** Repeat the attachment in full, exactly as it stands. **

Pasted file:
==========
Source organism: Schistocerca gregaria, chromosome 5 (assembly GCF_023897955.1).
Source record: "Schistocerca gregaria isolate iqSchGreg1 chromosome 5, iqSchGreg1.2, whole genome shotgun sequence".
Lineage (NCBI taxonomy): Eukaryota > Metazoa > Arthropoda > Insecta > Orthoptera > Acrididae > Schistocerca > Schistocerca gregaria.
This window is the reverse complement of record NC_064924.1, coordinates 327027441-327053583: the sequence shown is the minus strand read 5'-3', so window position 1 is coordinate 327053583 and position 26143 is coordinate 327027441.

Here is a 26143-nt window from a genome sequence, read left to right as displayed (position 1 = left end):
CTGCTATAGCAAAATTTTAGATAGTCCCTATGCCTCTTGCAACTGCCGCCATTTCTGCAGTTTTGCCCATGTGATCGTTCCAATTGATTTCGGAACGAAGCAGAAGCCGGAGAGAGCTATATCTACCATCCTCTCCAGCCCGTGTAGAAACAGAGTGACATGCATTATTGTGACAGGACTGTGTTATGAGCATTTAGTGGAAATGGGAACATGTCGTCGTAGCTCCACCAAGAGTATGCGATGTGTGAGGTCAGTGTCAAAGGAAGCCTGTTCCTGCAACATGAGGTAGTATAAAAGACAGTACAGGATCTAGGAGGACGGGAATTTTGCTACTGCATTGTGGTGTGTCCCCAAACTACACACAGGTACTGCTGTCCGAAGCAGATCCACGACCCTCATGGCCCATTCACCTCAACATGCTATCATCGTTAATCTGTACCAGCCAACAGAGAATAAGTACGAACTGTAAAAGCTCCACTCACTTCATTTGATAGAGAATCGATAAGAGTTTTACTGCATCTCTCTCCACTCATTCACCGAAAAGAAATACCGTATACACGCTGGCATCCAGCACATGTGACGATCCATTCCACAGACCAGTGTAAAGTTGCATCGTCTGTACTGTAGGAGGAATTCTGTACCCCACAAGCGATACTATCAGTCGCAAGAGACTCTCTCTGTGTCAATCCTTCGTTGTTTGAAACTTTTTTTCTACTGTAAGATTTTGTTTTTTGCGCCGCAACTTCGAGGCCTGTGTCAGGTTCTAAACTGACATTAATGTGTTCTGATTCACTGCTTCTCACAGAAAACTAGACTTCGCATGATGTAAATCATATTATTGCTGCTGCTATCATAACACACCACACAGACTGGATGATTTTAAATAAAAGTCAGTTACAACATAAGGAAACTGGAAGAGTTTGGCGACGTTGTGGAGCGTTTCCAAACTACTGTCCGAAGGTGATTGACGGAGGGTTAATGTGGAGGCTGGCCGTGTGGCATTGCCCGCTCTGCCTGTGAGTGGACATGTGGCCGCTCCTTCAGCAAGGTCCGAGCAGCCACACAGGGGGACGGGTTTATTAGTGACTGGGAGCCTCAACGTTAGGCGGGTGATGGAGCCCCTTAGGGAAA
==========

Source organism: Schistocerca gregaria, chromosome 5 (assembly GCF_023897955.1).
Source record: "Schistocerca gregaria isolate iqSchGreg1 chromosome 5, iqSchGreg1.2, whole genome shotgun sequence".
Lineage (NCBI taxonomy): Eukaryota > Metazoa > Arthropoda > Insecta > Orthoptera > Acrididae > Schistocerca > Schistocerca gregaria.
This window is the reverse complement of record NC_064924.1, coordinates 327027441-327053583: the sequence shown is the minus strand read 5'-3', so window position 1 is coordinate 327053583 and position 26143 is coordinate 327027441.

Here is a 26143-nt window from a genome sequence, read left to right as displayed (position 1 = left end):
CTGCTATAGCAAAATTTTAGATAGTCCCTATGCCTCTTGCAACTGCCGCCATTTCTGCAGTTTTGCCCATGTGATCGTTCCAATTGATTTCGGAACGAAGCAGAAGCCGGAGAGAGCTATATCTACCATCCTCTCCAGCCCGTGTAGAAACAGAGTGACATGCATTATTGTGACAGGACTGTGTTATGAGCATTTAGTGGAAATGGGAACATGTCGTCGTAGCTCCACCAAGAGTATGCGATGTGTGAGGTCAGTGTCAAAGGAAGCCTGTTCCTGCAACATGAGGTAGTATAAAAGACAGTACAGGATCTAGGAGGACGGGAATTTTGCTACTGCATTGTGGTGTGTCCCCAAACTACACACAGGTACTGCTGTCCGAAGCAGATCCACGACCCTCATGGCCCATTCACCTCAACATGCTATCATCGTTAATCTGTACCAGCCAACAGAGAATAAGTACGAACTGTAAAAGCTCCACTCACTTCATTTGATAGAGAATCGATAAGAGTTTTACTGCATCTCTCTCCACTCATTCACCGAAAAGAAATACCGTATACACGCTGGCATCCAGCACATGTGACGATCCATTCCACAGACCAGTGTAAAGTTGCATCGTCTGTACTGTAGGAGGAATTCTGTACCCCACAAGCGATACTATCAGTCGCAAGAGACTCTCTCTGTGTCAATCCTTCGTTGTTTGAAACTTTTTTTCTACTGTAAGATTTTGTTTTTTGCGCCGCAACTTCGAGGCCTGTGTCAGGTTCTAAACTGACATTAATGTGTTCTGATTCACTGCTTCTCACAGAAAACTAGACTTCGCATGATGTAAATCATATTATTGCTGCTGCTATCATAACACACCACACAGACTGGATGATTTTAAATAAAAGTCAGTTACAACATAAGGAAACTGGAAGAGTTTGGCGACGTTGTGGAGCGTTTCCAAACTACTGTCCGAAGGTGATTGACGGAGGGTTAATGTGGAGGCTGGCCGTGTGGCATTGCCCGCTCTGCCTGTGAGTGGACATGTGGCCGCTCCTTCAGCAAGGTCCGAGCAGCCACACAGGGGGACGGGTTTATTAGTGACTGGGAGCCTCAACGTTAGGCGGGTGATGGAGCCCCTTAGGGAAA